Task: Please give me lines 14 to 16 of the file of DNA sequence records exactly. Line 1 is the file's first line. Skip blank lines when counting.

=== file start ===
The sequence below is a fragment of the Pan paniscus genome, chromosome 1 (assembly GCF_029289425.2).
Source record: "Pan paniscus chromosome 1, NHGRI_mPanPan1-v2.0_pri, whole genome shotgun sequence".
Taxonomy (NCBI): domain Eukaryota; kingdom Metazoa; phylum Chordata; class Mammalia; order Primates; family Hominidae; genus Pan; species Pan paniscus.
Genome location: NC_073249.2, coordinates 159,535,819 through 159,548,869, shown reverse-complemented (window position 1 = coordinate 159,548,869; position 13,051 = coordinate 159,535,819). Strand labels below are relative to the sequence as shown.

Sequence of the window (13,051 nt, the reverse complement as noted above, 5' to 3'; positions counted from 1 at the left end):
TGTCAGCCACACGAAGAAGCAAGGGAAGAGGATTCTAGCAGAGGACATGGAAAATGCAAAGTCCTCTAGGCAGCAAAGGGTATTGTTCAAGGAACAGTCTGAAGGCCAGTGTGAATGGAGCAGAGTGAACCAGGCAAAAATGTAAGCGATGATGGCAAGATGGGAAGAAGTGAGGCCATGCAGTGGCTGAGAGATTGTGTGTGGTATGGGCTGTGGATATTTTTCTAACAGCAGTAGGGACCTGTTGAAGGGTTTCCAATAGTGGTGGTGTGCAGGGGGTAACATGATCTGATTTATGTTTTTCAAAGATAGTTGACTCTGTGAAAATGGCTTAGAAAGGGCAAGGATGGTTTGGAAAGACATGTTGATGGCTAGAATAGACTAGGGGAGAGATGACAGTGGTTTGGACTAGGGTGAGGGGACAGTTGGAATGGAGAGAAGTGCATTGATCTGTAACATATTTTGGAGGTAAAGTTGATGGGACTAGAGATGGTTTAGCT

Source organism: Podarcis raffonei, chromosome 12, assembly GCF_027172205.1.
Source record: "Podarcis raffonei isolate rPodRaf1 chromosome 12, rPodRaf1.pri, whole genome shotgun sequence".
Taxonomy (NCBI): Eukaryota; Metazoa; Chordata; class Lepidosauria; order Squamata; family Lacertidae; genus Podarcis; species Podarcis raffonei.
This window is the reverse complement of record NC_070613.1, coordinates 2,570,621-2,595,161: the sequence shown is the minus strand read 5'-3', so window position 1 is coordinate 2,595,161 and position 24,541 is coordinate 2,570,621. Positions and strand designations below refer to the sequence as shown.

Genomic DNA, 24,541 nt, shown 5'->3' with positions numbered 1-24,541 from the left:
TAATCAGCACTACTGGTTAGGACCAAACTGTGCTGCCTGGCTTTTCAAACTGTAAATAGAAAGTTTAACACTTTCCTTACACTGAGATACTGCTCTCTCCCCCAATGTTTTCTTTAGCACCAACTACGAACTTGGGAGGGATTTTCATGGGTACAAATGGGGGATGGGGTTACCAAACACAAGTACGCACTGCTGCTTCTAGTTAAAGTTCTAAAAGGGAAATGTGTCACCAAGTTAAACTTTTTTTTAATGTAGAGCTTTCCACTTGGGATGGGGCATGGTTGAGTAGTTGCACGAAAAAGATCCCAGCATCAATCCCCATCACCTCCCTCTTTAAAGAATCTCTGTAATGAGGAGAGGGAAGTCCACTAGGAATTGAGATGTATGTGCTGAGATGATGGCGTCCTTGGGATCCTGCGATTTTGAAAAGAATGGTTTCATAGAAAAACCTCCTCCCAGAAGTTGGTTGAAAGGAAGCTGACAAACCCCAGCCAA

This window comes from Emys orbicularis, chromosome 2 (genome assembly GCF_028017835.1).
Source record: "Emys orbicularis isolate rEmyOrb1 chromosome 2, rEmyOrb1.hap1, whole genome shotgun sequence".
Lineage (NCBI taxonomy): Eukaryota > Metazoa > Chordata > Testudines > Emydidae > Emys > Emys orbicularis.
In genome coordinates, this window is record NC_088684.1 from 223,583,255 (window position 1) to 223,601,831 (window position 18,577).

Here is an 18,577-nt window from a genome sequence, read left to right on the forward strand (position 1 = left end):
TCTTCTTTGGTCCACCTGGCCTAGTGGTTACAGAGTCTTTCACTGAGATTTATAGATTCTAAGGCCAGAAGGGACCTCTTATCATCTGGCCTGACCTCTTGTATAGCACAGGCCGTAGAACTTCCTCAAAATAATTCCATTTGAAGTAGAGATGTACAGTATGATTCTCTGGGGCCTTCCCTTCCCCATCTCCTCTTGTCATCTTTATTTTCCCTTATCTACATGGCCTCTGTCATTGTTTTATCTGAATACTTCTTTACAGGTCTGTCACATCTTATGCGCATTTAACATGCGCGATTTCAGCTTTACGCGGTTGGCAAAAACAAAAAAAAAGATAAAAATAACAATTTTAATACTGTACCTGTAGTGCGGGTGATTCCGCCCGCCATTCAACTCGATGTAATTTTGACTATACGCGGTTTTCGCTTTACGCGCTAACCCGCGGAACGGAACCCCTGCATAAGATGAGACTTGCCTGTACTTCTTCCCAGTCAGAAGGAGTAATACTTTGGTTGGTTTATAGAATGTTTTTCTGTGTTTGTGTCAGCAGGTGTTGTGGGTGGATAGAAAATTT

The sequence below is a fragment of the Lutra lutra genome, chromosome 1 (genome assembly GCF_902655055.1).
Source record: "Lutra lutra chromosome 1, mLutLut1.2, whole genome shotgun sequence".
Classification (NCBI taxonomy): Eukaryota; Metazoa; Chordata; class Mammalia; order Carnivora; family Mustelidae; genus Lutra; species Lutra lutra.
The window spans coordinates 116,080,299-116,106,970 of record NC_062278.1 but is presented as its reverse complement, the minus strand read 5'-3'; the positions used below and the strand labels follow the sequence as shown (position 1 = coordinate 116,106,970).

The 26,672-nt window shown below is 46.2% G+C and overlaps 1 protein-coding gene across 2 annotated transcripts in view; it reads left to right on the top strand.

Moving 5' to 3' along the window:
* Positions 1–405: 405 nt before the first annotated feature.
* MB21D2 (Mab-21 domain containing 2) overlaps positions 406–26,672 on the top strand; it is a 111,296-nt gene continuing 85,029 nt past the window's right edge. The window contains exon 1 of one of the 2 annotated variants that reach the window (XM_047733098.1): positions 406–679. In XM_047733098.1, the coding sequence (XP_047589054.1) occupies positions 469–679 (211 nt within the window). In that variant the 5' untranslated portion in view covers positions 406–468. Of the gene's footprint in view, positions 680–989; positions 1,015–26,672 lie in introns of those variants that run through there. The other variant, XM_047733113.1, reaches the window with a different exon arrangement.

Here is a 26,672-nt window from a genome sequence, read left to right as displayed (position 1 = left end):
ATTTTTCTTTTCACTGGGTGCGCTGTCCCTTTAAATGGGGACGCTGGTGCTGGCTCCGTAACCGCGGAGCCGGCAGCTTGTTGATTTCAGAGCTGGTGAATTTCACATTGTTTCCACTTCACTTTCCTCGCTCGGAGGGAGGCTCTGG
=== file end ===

Source record: "Emys orbicularis isolate rEmyOrb1 chromosome 2, rEmyOrb1.hap1, whole genome shotgun sequence".
Lineage (NCBI taxonomy): Eukaryota > Metazoa > Chordata > Testudines > Emydidae > Emys > Emys orbicularis.
In genome coordinates, this window is record NC_088684.1 from 223,583,255 (window position 1) to 223,601,831 (window position 18,577).